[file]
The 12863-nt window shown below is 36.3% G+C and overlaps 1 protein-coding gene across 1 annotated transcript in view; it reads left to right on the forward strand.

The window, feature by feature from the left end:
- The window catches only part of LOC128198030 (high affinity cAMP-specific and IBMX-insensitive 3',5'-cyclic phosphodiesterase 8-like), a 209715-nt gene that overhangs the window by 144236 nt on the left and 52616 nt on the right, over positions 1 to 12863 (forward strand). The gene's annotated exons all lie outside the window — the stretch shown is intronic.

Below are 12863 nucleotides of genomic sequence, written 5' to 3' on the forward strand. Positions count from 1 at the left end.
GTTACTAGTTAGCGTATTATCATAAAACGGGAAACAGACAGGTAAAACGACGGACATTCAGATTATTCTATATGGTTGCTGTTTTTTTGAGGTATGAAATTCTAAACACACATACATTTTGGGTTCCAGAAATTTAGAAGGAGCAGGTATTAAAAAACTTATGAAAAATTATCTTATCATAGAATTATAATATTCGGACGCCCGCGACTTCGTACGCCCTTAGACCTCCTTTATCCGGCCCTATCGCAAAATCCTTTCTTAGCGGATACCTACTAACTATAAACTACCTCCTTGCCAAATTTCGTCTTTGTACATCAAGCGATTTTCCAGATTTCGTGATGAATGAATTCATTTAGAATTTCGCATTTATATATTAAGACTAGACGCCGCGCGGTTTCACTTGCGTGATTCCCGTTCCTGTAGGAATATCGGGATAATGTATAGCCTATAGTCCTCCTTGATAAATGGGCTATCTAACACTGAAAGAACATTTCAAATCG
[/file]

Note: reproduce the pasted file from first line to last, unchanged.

The 12863-nt window shown below is 36.3% G+C and overlaps 1 protein-coding gene across 1 annotated transcript in view; it reads left to right on the forward strand.

The window, feature by feature from the left end:
- The window catches only part of LOC128198030 (high affinity cAMP-specific and IBMX-insensitive 3',5'-cyclic phosphodiesterase 8-like), a 209715-nt gene that overhangs the window by 144236 nt on the left and 52616 nt on the right, over positions 1 to 12863 (forward strand). The gene's annotated exons all lie outside the window — the stretch shown is intronic.

Below are 12863 nucleotides of genomic sequence, written 5' to 3' on the forward strand. Positions count from 1 at the left end.
GTTACTAGTTAGCGTATTATCATAAAACGGGAAACAGACAGGTAAAACGACGGACATTCAGATTATTCTATATGGTTGCTGTTTTTTTGAGGTATGAAATTCTAAACACACATACATTTTGGGTTCCAGAAATTTAGAAGGAGCAGGTATTAAAAAACTTATGAAAAATTATCTTATCATAGAATTATAATATTCGGACGCCCGCGACTTCGTACGCCCTTAGACCTCCTTTATCCGGCCCTATCGCAAAATCCTTTCTTAGCGGATACCTACTAACTATAAACTACCTCCTTGCCAAATTTCGTCTTTGTACATCAAGCGATTTTCCAGATTTCGTGATGAATGAATTCATTTAGAATTTCGCATTTATATATTAAGACTAGACGCCGCGCGGTTTCACTTGCGTGATTCCCGTTCCTGTAGGAATATCGGGATAATGTATAGCCTATAGTCCTCCTTGATAAATGGGCTATCTAACACTGAAAGAACATTTCAAATCG